Wild Vision Sees Future Spacecraft Spraying Their Immediate Own Own

Wild Vision Sees Future Spacecraft Spraying Their Immediate Own Own

The results from one of those grants are now in, and they are intriguing. A team from Masten Space Systems, supported by Honeybee Robotics, Texas A&M, and the University of Central Florida, came up with a way a lunar lander could deposit its own landing pad on the way down.

A landing pad would lessen the impact of this dust and provide a more stable place for the landing itself.

But constructing such a landing pad the traditional way would be prohibitively expensive. Current estimates put the cost of building a lunar landing pad using traditional materials at approximately US$120 million.

Landing with and without the deposition system. (Masten Space Systems)

Story Highlights


  • Lunar dust poses a significant problem to any powered landers on the surface. The retrograde rockets needed to land on the Moon’s surface softly will also kick dust and rock up into the air, potentially damaging the lander itself or any surrounding human infrastructure.

Any such mission also suffers from a chicken and egg problem. How to get the materials to build the landing pad land in place if there is no landing pad to begin with?


The technology Masten has developed is an ingenious solution to both of those problems. Depositing a landing pad while descending would allow spacefarers to have a landing pad in place before a spacecraft ever touches down there. It would also cost much less to install as all that is needed is a relatively simple additive to the rocket exhaust already being blasted into the surface.

Masten’s general idea is easy enough to understand. Adding solid pellets into the rocket exhaust would allow that material to partially liquefy and deposit onto the exhaust’s blast zone, potentially hardening it to a point where dust is no longer a factor as it is encapsulated in a hard external shell. Masten believed it could find the right material to add to rocket exhaust to do exactly that.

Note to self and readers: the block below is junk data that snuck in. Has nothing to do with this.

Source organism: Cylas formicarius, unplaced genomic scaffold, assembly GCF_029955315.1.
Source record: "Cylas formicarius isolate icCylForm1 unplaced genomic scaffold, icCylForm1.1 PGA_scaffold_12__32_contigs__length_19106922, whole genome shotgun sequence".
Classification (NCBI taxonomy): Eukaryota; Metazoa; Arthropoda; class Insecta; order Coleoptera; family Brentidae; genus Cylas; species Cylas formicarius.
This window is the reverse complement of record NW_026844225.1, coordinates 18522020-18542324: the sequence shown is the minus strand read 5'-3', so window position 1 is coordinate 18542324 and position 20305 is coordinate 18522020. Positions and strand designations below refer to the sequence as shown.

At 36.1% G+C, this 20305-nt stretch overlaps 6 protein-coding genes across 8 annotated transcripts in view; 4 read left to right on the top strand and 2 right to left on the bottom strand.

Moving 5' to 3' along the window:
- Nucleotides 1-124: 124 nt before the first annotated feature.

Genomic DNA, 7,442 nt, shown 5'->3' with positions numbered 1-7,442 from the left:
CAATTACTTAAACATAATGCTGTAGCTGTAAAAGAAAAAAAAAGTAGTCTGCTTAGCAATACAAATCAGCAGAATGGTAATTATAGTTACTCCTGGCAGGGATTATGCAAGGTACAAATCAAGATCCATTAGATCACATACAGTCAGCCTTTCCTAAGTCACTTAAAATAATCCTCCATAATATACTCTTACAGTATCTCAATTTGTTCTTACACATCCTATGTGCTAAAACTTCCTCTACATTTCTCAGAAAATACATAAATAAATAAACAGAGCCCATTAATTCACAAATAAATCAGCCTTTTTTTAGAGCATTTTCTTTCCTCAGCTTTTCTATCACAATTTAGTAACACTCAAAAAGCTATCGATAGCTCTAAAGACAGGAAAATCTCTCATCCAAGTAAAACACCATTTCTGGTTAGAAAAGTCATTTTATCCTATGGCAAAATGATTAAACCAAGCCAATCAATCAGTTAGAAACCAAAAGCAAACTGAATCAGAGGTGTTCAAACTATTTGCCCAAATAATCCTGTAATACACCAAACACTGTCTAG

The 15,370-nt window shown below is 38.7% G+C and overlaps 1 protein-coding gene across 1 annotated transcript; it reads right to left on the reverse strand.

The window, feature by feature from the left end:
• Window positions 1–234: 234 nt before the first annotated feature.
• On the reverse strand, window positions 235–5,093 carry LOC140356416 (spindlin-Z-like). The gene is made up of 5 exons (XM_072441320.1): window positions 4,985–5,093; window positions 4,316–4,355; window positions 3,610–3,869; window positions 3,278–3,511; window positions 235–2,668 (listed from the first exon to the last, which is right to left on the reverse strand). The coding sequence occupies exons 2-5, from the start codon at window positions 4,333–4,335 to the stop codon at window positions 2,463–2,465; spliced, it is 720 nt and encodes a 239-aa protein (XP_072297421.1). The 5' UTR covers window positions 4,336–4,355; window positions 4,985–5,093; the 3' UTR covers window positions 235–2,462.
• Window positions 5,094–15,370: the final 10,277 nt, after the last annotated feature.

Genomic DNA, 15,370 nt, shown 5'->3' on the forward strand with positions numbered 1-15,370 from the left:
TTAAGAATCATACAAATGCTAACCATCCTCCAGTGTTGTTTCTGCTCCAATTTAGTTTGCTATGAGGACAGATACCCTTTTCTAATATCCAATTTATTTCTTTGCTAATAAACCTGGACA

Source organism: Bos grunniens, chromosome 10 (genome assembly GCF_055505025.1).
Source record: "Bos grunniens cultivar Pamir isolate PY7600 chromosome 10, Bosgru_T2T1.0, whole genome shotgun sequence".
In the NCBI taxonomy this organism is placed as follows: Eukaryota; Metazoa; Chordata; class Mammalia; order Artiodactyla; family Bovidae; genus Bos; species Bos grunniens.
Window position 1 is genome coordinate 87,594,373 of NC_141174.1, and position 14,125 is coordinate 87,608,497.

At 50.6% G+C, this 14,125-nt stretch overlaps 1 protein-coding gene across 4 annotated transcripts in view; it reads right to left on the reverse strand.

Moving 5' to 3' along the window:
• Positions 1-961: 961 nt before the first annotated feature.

Success or failure would come down to the physical properties of the additive pellets. Any additive with too much heat tolerance wouldn’t melt appropriately in the rocket exhaust, essentially bombarding the surface with tiny bullets. On the other hand, any additive with too little heat tolerance could be completely melted by the rocket exhaust and vaporized into a useless cloud.

Then, as the lander got closer to the base layer, the additive would switch to a 0.024 mm alumina particle, which would deposit at 650 m/s onto the base layer and create a 6 m diameter landing pad that would cool in 2.5 seconds. That all sounds like a pretty impressive idea, but it is still early days. Like many federal grants, the NIAC grant focused on developing this depositable landing pad idea takes a phased approach. Most of the Phase I, which has just been completed, focused on proving the idea is feasible, which Masten believes it is.  

Process of the FAST particle injector. (Masten Space Systems) To find the perfect balance, Masten developed a two-tiered system, with relatively large (0.5 mm) alumina particles used to create a base layer of 1 mm of melted lunar surface combined with alumina.